Clinton confidante John Podesta came out as another critic of Obamacare just moments after President Barack Obama finished his difficult press conference announcing changes to the law.
Last night the Center for American Progress celebrated its tenth anniversary with a “Progressive Party” at the Andrew W. Mellon Auditorium on the National Mall. Don’t feel left out: I wasn’t invited either.
A lobbying firm run by major Democratic Party supporters has inked a deal with the government of Somalia, according to documents filed with the Justice Department.
What a fantastic talent liberals possess, the ability to talk out of both sides of their mouths. One side utters platitudes about campaign finance reform and the nefarious influence of money in politics, while the other whispers in the ears of oligarchs and plutocrats. One side slanders Republicans as the tools of corporate interests, while the other solicits donations from some of the largest corporations in the world. The next journalist to examine influence peddling on K Street need only walk two blocks south, to H Street. There he’ll find one heck of a story.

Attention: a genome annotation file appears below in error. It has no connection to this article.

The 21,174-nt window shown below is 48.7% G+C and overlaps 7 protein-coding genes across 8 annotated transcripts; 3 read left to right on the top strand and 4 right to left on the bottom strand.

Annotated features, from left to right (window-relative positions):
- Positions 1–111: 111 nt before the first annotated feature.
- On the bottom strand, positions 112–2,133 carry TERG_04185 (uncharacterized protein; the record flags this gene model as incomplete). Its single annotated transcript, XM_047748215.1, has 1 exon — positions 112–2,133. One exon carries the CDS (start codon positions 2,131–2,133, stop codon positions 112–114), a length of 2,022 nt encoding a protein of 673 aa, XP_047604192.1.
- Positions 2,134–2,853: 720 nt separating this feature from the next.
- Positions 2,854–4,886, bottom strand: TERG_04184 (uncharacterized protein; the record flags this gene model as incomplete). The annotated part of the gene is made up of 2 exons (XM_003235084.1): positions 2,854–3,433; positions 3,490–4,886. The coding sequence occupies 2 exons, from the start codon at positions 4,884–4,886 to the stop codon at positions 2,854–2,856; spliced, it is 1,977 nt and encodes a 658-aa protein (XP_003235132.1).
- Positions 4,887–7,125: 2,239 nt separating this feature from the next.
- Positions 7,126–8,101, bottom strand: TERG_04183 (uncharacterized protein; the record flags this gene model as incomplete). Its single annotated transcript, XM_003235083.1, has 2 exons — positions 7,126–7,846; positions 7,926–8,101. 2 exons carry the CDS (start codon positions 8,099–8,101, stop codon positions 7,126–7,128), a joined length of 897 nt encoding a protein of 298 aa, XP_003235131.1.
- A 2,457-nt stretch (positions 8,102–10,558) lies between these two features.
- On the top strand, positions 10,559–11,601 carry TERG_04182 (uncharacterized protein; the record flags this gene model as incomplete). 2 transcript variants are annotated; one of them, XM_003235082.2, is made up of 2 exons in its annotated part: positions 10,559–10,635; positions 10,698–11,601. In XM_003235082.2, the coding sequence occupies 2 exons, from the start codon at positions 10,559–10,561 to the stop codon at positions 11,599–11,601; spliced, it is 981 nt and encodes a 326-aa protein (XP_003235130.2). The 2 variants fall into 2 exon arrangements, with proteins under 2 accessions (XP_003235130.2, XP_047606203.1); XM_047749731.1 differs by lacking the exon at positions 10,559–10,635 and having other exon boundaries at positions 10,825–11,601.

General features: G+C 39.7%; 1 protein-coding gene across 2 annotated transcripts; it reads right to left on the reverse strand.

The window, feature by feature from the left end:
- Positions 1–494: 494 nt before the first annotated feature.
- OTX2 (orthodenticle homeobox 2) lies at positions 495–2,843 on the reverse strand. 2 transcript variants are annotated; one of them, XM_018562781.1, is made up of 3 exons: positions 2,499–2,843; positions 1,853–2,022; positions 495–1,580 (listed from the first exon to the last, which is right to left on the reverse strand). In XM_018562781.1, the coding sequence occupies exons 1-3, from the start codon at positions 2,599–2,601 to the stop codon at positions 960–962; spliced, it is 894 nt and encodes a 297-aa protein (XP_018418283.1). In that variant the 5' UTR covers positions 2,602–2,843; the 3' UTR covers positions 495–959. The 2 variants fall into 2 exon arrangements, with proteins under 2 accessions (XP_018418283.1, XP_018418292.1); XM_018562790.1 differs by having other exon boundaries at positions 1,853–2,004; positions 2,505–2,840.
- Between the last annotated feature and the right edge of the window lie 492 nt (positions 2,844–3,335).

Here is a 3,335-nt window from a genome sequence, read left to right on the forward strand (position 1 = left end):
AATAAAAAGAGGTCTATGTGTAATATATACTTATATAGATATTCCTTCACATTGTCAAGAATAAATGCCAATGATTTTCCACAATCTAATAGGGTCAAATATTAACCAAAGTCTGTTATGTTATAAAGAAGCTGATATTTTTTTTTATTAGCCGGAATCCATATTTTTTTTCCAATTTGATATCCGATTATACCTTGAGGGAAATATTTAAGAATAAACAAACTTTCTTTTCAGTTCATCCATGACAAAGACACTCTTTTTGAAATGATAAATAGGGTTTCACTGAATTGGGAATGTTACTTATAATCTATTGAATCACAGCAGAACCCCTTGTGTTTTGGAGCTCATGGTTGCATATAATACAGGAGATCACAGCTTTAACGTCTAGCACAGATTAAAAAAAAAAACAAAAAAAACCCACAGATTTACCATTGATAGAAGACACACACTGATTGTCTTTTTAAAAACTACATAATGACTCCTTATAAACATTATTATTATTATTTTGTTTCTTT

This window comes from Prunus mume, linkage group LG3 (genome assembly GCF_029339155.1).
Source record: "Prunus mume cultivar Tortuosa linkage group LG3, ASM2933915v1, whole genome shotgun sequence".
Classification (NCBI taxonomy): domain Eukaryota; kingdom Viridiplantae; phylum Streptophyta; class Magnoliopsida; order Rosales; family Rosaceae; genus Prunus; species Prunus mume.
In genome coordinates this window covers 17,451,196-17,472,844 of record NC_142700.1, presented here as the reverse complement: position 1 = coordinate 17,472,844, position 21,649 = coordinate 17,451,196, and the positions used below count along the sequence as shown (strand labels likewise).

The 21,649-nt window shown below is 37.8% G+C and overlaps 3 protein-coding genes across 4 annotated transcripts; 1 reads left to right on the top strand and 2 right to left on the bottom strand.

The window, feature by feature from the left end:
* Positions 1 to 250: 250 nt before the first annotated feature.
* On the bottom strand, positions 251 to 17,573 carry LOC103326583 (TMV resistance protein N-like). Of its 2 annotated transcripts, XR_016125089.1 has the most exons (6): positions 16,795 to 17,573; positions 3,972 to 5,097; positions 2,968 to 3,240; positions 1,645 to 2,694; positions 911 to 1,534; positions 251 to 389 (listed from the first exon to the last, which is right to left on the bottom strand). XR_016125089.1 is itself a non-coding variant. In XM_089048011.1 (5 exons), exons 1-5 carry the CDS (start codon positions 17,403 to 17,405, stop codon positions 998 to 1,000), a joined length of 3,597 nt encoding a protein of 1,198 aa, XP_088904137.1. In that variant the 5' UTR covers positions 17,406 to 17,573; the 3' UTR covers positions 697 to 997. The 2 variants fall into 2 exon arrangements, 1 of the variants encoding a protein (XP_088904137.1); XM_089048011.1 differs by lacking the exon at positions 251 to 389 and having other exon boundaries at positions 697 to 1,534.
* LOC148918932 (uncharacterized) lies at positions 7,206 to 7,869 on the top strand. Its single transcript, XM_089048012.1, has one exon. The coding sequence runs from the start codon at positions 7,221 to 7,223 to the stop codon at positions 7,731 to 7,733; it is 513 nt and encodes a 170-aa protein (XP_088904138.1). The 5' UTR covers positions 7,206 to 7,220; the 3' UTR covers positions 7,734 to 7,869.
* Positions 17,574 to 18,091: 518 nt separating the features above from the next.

The Podesta Group will be the first Washington, D.C. lobbying firm representing the government of Iraq, reports Politico.
A host of left-wing groups met with top regulators in the aftermath of the 2010 passage of the Dodd-Frank financial regulation legislation, raising concerns among some observers that the administration’s approach to those regulations could be colored by some of the left’s more radical elements.
Foreign Policy reports that the Podesta Group “is channeling as much as $35,000″ to sponsor Mike Allen’s Playbook as it lobbies for the nomination of Chuck Hagel for Secretary of Defense.
Those curious to know how Washington functions in the era of Barack Obama would benefit from reading a Dec. 17 item by Al Kamen in the Washington Post. Its 333 words pretty much sum things up.
The implication that lobbyists have seen their influence wane under President Barack Obama is belied by the facts.